Arthritis Isn’t Just for Senior Citizens
Arthritis isn’t a diagnosis most parents expect their children to face. Unfortunately, for Linda and Rocky Dennison of Kalamazoo, it is a reality. Their three-year-old son Jaycob has juvenile arthritis. Jaycob is one of approximately 7,000 children in Michigan, and an estimated 300,000 children in America, with some form of arthritis. Juvenile arthritis is the most common form and is frequently characterized by swelling, heat and pain.
The first signs of arthritis can be obvious and dramatic. However, the onset of arthritis can also be very subtle and affected children often have minimal complaints. Early clues include loss of motion or pain with movement in joints such as the wrist, finger or knee. Children with arthritis also may have a fever, rash or swelling.
“We started to think things weren’t right just after Jaycob turned two,” said Linda Dennison. “His ankles were swollen, and he couldn’t walk or run. I literally carried him on my hips for three months. We attributed the symptoms to an ear infection.”
According to James Birmingham, M.D., rheumatologist, Helen DeVos Children’s Hospital, it is important to obtain an early and accurate diagnosis from a physician if parents suspect their child has arthritis. Understanding the symptoms and characteristics of juvenile arthritis enables parents to help their children maintain an active, normal life.
“We don’t know exactly what causes arthritis in children,” said Birmingham. “Research indicates arthritis is an autoimmune disease: This is a condition where the body loses the ability to differentiate between healthy cells and invaders such as bacteria and viruses. The immune system is designed to protect the body, but in some cases inflammatory chemicals and white blood cells can damage healthy tissues, leading to inflammation and pain.”
Onset of juvenile arthritis typically occurs between the ages of six months and 16 years, peaking between ages two and four. ‘A detailed medical history and a thorough physical examination are required for diagnosis. Pediatric rheumatologists often order X-rays or blood tests to help exclude conditions that can produce juvenile arthritis-like symptoms, as well determine the diagnosis of juvenile arthritis.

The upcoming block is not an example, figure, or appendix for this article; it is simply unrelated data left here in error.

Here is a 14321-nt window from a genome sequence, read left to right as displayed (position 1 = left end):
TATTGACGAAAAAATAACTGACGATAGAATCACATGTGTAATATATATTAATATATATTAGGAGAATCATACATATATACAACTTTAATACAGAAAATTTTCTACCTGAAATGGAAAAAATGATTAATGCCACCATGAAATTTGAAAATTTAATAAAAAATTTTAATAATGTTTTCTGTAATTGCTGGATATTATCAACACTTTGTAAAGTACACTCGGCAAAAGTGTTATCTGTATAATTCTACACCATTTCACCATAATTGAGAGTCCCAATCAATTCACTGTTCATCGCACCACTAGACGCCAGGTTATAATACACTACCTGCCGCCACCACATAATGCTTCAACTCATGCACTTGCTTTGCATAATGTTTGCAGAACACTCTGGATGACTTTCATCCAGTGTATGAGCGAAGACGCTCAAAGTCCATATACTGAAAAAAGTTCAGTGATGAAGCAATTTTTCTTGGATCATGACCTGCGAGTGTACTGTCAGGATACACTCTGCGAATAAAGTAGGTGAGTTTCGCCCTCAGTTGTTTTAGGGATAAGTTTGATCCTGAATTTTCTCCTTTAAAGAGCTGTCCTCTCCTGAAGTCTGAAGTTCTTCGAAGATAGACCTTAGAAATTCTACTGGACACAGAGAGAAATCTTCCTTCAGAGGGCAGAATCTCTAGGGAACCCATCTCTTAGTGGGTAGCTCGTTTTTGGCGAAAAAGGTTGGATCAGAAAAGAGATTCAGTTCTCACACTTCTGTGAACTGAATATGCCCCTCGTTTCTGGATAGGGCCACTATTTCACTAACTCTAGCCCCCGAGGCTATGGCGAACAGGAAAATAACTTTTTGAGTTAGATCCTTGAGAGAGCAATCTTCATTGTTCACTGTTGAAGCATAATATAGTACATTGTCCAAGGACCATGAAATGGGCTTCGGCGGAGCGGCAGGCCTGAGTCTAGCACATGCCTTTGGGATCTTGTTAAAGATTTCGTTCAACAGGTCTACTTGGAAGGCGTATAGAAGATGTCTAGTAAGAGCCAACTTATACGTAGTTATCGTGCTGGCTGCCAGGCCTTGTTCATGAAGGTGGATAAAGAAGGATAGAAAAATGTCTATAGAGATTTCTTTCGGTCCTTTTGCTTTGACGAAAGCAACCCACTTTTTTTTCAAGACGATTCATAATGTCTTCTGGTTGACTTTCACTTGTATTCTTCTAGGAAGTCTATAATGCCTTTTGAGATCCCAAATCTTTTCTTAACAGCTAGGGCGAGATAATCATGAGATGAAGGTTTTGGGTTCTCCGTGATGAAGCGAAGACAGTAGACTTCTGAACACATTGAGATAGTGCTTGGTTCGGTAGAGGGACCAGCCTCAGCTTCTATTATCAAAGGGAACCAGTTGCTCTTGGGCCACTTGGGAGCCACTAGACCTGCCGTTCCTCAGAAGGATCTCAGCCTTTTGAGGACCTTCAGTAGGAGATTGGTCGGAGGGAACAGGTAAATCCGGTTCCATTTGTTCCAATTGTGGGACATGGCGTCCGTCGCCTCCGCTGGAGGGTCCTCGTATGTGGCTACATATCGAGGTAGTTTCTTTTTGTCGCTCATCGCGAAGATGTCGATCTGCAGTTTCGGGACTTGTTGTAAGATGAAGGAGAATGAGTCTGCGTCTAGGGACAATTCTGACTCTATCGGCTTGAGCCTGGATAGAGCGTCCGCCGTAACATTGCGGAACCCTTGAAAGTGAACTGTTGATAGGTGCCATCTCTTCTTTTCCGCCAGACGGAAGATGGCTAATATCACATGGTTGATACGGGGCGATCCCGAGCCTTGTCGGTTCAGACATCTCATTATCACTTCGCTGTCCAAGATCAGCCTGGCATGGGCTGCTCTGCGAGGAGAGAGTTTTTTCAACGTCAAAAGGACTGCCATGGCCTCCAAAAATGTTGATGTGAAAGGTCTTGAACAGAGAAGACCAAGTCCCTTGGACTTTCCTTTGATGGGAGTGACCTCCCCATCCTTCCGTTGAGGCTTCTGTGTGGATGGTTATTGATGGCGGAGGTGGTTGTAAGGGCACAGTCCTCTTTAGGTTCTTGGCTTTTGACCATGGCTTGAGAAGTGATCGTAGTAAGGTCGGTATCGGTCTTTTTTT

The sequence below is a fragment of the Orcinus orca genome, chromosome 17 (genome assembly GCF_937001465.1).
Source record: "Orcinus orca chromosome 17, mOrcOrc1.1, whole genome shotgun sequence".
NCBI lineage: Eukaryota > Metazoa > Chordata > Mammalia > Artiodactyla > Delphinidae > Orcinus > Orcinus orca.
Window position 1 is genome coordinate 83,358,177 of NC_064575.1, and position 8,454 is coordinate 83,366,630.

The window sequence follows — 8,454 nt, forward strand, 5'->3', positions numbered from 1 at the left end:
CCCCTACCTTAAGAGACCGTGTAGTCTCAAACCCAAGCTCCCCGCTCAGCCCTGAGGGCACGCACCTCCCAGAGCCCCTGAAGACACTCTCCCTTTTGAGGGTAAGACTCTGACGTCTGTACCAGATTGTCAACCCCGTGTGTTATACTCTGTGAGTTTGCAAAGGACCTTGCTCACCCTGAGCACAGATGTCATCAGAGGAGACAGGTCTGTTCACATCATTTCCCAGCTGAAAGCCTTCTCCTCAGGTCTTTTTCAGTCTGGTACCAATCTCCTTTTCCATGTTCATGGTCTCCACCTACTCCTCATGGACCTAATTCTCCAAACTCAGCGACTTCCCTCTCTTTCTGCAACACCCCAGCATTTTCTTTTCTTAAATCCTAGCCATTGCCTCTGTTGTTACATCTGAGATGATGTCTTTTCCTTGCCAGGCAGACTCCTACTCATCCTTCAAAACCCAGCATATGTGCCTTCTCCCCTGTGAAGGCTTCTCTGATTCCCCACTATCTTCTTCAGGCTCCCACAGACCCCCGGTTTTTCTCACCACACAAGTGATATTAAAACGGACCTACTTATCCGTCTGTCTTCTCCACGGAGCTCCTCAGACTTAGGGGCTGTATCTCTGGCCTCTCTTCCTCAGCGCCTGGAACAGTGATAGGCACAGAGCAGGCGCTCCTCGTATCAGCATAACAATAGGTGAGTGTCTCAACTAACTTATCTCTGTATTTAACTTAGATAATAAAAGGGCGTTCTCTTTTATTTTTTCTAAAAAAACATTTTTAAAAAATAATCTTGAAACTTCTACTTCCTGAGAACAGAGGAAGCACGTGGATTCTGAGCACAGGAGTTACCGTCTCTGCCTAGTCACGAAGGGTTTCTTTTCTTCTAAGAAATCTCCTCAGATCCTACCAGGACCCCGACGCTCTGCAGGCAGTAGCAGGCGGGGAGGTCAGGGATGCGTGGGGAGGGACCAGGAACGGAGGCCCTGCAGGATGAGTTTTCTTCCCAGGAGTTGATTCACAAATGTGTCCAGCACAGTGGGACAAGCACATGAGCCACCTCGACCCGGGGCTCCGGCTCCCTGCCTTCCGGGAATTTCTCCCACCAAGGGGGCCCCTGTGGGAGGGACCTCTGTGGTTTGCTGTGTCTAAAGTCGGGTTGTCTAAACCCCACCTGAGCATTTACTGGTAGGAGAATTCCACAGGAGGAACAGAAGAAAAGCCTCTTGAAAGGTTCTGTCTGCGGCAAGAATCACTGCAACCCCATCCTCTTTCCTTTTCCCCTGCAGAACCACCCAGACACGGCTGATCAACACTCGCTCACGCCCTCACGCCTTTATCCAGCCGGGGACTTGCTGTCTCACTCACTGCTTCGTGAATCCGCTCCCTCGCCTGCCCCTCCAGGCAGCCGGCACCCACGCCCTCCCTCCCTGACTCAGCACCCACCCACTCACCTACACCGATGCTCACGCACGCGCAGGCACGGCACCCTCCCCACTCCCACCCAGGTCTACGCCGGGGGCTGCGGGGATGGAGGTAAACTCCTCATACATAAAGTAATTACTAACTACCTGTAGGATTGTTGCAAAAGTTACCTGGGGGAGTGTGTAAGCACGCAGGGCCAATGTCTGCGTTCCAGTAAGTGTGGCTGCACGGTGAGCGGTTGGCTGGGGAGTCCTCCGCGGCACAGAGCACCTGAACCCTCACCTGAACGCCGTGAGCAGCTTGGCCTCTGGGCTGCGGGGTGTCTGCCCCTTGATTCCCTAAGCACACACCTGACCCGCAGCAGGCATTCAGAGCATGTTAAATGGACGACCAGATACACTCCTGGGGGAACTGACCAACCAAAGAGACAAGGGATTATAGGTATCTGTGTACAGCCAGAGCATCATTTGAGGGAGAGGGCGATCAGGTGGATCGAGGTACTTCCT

“Diagnosing arthritis is tricky,” added Birmingham. “A single test doesn’t always work. The diagnosis is made by a combination of a supportive history, an examination confirming arthritis for at least six weeks and ruling out conditions that mimic arthritis.”
Treatment is designed to relieve pain and inflammation, slow down or prevent the destruction of joints, and restore normal use and function. Jaycob, like many children with juvenile arthritis, is being treated with medications, physical therapy and exercise. He also has received corticosteroid injections. Jaycob’s treatment is going well.
“We have a very happy little boy now,” added Dennison. “I saw his ankle bones for the first time in a year the day after his first injection. His knees aren’t swollen, and he’s like any other child now.”
Helen DeVos Children’s Hospital is West Michigan’s largest children’s hospital, serving children and families throughout a 37-county region. A teaching hospital, it includes more than 150 pediatric specialty physicians uniquely skilled in providing medical and surgical care to children in more than 40 pediatric specialties. The hospital cares for more than 7,500 inpatients and 150,000 outpatients annually. Helen DeVos Children’s Hospital is committed to caring for children and families with compassion, excellence and innovation.